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Effects of nicotine on response inhibition and fos activation in spontaneously hypertensive and wistar kyoto Rats

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Smoking remains the leading cause of preventable death in the United States, and early initiation is associated with greater difficulty quitting. Among adolescent smokers, those with attention-deficit hyperactivity disorder

Smoking remains the leading cause of preventable death in the United States, and early initiation is associated with greater difficulty quitting. Among adolescent smokers, those with attention-deficit hyperactivity disorder (ADHD), characterized by difficulties associated with impulsivity, hyperactivity, and inattention, smoke at nearly twice the rate of their peers. Although cigarette smoking is highly addictive, nicotine is a relatively weak primary reinforcer, spurring research on other potential targets that may maintain smoking, including the potential benefits of nicotine on attention, inhibition, and reinforcer efficacy. The present study employs the most prevalent rodent model of ADHD, the spontaneously hypertensive rat (SHR) and its control comparison Wistar Kyoto (WKY) to examine the effects of acute and chronic subcutaneous nicotine injections on performance in three operant response inhibition paradigms. Functional activation in select regions of the prefrontal cortex and striatum was also explored. Acute (0.1, 0.3, 0.6 mg/kg) and chronic (0.3 mg/kg) nicotine increased impulsive responding regardless of strain, dose, or operant schedule. Dose-dependent decreases in latency to initiate the task were also observed. SHR receiving daily nicotine injections showed less activation in the nucleus accumbens shell compared to saline controls. Despite close similarities, one of the three operant tasks did not detect response inhibition deficits in SHR relative to WKY. A closer examination of these tasks may highlight critical components involved in the amelioration of response inhibition deficits.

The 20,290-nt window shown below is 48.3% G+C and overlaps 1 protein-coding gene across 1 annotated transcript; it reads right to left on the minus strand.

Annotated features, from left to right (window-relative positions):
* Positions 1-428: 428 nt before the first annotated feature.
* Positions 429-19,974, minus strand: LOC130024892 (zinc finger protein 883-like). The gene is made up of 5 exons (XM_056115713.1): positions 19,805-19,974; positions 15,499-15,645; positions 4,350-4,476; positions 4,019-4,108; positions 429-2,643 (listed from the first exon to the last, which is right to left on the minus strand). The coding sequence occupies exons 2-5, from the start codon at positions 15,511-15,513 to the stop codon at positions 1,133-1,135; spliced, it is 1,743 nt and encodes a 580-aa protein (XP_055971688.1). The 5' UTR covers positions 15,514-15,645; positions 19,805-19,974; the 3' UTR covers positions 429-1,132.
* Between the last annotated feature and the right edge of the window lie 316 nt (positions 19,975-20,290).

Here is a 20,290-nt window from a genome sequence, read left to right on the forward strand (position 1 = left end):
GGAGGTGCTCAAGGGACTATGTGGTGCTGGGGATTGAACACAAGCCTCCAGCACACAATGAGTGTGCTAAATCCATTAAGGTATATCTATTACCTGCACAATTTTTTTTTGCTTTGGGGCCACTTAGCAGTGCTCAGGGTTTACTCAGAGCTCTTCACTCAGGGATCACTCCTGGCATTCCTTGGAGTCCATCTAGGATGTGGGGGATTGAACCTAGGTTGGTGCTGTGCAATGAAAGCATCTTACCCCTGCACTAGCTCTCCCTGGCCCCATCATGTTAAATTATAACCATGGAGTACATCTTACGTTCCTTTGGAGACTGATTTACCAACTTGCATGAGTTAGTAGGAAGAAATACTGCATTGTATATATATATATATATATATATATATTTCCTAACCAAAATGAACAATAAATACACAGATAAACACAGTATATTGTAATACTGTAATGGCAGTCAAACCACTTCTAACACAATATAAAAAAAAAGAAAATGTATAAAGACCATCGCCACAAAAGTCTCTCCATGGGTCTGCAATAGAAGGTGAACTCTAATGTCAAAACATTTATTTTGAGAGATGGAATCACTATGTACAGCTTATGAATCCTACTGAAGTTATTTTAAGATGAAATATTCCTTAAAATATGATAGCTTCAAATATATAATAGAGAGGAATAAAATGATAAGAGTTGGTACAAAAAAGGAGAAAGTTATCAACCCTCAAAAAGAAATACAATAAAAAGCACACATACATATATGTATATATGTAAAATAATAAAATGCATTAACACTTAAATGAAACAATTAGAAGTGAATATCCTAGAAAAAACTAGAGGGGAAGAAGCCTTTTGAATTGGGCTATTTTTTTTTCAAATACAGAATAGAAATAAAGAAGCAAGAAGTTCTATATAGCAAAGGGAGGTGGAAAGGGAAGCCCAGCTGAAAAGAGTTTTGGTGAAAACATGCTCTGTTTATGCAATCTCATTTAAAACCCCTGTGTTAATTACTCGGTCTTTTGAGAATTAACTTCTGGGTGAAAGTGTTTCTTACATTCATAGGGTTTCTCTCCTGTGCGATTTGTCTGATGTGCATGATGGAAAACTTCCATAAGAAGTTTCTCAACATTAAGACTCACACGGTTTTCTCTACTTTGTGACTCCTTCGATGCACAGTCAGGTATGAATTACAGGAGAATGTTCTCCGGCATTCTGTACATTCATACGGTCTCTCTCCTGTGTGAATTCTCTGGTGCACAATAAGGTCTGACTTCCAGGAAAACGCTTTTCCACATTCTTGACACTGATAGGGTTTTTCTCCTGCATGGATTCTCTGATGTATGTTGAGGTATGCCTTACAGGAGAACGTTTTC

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Date Created
  • 2014

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Spatial pavlovian conditioning

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Three experiments used a spatial serial conditioning paradigm to assess the effectiveness of spatially informative conditioned stimuli in eliciting tracking behavior in pigeons. The experimental paradigm consisted of the simultaneous

Three experiments used a spatial serial conditioning paradigm to assess the effectiveness of spatially informative conditioned stimuli in eliciting tracking behavior in pigeons. The experimental paradigm consisted of the simultaneous presentation of 2 key lights (CS2 and CTRL), followed by another key light (CS1), followed by food (the unconditioned stimulus or US). CS2 and CTRL were presented in 2 of 3 possible locations, randomly assigned; CS1 was always presented in the same location as CS2. CS2 was designed to signal the spatial, but not the temporal locus of CS1; CS1 signaled the temporal locus of the US. In Experiment 1, differential pecking on CS2 was observed even when CS2 was present throughout the interval between CS1s, but only in a minority of pigeons. A control condition verified that pecking on CS2 was not due to temporal proximity between CS2 and US. Experiment 2 demonstrated the reversibility of spatial conditioning between CS2 and CTRL. Asymptotic performance never involved tracking CTRL more than CS2 for any of 16 pigeons. It is inferred that pigeons learned the spatial association between CS2 and CS1, and that temporal contingency facilitated its expression as tracking behavior. In a third experiment, with pigeons responding to a touchscreen monitor, differential responding to CS2 was observed only when CS2 disambiguated the location of a random CS1. When the presentation location of CS1 was held constant, no differences in responding to CS2 or CTRL were observed.

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Date Created
  • 2011